Dove is at it again with their campaign for real beauty, currently airing several different parts of the campaign. Or not airing, as the case is with their Pro Age ad. Six over-50 gorgeous women do their best 'calender girl' homage in the latest ad posing buck naked in the ad, which is banned from airing because - get this - it "shows too much skin". Seems the TV ads don't adhere to FCC regulations.
GettyImages blog says:
This whole debacle is fascinating to me on two fronts. 1) How can it be that Ms. Spears is allowed to gyrate in a bikini top on MTV with a snake whilst singing "I'm a slave for you" to 12 year olds, but 50-something women are not allowed to be shown sans clothes in what I would argue is a completely tasteful, if not downright elegant manner? And 2) why is said "debacle" not more of a…well…debacle? The only mainstream coverage I was able to find on this was here, and that's on a Canadian news site.
It gets better - or worse - pro-family and women's groups are urging a boycott of Dove products for "contributing to the sexualization of women as a commercial tool, as well as exposing children to adult nudity."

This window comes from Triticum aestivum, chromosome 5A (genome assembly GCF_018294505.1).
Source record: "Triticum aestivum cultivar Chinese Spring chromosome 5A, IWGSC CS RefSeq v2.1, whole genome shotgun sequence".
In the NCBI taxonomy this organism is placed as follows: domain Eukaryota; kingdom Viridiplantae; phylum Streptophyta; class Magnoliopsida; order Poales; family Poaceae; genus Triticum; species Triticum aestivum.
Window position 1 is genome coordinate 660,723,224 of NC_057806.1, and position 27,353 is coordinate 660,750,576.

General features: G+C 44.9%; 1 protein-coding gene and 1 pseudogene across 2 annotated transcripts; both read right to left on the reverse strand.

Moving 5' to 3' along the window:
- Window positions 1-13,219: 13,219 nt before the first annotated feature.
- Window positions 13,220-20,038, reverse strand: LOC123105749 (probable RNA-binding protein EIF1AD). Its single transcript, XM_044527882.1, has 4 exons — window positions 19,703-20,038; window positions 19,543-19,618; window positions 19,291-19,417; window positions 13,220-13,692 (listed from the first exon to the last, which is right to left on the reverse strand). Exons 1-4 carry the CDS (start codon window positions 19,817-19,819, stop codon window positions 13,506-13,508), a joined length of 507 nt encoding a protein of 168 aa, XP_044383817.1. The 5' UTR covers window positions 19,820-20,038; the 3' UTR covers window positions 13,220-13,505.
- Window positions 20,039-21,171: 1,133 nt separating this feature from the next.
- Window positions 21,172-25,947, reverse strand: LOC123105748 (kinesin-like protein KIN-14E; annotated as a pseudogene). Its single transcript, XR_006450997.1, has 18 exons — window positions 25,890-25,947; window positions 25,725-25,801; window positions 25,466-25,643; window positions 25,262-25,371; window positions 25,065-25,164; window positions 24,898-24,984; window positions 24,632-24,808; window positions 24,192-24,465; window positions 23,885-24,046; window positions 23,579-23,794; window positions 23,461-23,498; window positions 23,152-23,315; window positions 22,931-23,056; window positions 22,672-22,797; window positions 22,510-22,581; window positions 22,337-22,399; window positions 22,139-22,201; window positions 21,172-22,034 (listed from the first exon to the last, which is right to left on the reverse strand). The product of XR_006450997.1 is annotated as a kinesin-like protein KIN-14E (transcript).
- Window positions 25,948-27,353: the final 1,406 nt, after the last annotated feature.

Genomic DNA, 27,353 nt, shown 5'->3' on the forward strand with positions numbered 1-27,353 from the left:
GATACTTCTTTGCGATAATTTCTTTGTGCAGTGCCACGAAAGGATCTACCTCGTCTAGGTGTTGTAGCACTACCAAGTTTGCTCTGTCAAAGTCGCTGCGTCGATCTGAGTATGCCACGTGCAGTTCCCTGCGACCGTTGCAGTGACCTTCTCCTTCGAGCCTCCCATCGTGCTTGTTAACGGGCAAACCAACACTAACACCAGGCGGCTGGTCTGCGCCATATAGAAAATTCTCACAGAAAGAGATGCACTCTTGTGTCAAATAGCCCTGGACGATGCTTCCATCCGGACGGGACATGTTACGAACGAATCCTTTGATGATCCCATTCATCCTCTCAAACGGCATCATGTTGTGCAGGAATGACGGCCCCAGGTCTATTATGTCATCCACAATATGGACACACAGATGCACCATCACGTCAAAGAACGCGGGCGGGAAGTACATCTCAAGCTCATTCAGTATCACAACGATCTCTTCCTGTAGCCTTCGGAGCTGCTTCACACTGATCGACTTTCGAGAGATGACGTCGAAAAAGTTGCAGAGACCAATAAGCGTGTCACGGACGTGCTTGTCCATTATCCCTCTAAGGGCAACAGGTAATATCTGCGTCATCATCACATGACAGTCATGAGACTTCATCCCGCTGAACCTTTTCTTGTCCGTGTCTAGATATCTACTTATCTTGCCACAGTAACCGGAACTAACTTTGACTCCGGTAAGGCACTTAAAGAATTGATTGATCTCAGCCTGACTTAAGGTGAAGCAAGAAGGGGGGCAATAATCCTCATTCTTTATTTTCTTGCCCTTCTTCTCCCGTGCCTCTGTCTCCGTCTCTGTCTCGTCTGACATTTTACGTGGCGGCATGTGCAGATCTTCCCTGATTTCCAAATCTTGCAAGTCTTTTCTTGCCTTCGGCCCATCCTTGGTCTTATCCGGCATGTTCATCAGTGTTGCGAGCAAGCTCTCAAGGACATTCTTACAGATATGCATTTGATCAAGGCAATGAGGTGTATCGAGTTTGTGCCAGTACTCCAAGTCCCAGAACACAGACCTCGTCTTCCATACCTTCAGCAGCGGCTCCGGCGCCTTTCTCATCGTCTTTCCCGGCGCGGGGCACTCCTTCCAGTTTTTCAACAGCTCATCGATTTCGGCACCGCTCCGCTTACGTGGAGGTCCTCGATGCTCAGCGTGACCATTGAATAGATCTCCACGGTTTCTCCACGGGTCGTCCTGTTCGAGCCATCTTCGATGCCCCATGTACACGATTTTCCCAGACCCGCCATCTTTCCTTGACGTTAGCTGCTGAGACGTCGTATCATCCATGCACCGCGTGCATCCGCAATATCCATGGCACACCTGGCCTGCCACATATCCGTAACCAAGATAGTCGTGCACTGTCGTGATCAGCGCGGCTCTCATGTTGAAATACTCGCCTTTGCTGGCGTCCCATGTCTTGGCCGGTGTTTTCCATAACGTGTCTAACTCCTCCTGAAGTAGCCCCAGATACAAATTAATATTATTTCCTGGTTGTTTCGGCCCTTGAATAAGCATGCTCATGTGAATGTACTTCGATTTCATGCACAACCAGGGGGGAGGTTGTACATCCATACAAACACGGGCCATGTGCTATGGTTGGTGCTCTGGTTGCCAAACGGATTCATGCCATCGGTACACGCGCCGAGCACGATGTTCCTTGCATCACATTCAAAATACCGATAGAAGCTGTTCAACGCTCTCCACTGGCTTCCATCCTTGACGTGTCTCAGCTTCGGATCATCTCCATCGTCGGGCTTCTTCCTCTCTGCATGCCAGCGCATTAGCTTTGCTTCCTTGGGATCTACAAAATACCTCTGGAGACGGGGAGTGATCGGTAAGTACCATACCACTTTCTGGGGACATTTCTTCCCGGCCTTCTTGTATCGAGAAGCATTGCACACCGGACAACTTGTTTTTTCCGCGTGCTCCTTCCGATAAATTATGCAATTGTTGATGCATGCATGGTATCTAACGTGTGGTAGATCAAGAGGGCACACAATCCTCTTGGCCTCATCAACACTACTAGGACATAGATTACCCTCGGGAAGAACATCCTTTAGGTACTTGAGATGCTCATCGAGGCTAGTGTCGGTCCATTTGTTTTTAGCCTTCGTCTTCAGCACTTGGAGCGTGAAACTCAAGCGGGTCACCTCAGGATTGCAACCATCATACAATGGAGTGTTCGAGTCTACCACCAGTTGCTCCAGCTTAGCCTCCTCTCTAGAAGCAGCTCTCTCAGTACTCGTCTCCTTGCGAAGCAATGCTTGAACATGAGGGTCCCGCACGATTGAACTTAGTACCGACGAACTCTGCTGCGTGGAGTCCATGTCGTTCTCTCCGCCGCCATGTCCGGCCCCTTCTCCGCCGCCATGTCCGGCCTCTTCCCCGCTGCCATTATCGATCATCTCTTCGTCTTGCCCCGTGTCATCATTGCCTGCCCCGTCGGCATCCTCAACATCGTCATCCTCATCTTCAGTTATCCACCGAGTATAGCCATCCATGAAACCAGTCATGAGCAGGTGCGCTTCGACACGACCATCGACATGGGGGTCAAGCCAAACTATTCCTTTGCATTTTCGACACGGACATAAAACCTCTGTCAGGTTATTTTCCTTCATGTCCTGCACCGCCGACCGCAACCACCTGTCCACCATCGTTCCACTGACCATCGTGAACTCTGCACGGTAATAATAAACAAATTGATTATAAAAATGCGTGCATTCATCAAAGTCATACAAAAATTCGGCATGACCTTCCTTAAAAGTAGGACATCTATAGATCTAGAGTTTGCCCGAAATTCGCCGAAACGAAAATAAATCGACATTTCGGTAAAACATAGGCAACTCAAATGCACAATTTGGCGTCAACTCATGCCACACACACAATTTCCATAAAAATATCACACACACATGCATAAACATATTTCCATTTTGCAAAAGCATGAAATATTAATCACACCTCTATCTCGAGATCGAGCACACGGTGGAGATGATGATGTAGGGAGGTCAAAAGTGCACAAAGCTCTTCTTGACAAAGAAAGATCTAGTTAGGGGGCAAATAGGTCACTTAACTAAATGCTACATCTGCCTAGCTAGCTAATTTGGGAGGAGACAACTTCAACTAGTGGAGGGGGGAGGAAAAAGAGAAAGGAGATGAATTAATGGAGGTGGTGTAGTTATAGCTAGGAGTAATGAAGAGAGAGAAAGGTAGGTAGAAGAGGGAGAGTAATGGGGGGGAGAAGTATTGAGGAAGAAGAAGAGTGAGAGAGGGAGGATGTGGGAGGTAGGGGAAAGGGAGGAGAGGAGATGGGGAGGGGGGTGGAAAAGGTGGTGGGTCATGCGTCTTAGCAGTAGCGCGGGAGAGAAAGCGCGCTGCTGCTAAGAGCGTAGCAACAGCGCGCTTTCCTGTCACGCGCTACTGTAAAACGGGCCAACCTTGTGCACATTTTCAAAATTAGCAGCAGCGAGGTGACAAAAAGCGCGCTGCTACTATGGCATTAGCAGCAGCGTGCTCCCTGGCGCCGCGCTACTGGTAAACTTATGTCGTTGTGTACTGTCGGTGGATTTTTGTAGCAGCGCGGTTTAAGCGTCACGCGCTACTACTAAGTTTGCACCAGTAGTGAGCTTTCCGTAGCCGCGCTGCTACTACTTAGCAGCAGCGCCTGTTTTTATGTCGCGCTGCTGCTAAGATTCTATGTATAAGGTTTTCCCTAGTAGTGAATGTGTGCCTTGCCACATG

The use of female nudity to sell products under any banner is exploitative of women's sexuality, opponents say, pointing out that Dove is "focusing on outward beauty and using nudity to do so. Their message basically says: 'Use our product and even if your body isn't perfect, our lotion will make you beautiful.'" It would be far more effective--and would express genuine respect for women--to pursue the campaign's goals presenting fully clothed women.
Dove officials responded to one complainant with a statement defending the use of the images as "celebrating women 50+ and widening the definition of beauty to show that real beauty has no age limit."
"The advertising campaign is certainly not about nudity, but rather about honesty. . We didn't want to cover these women or enhance their appearances, because they are beautiful just as they are."
You can watch the ad at Dove.ca/proage.ca. The print ads are photographed by Annie Leibovitz and will run in womens magazines around the world since this is a global campaign.
Naked women in their 50s and 60s may be fine for Ladies' Home Journal or "Oprah" but apparently not for network TV. And while a ban on Dove's TV spots seems to be exactly what Unilever was looking for, the effort may be hamstrung because the brand didn't get a free ride on YouTube this time...
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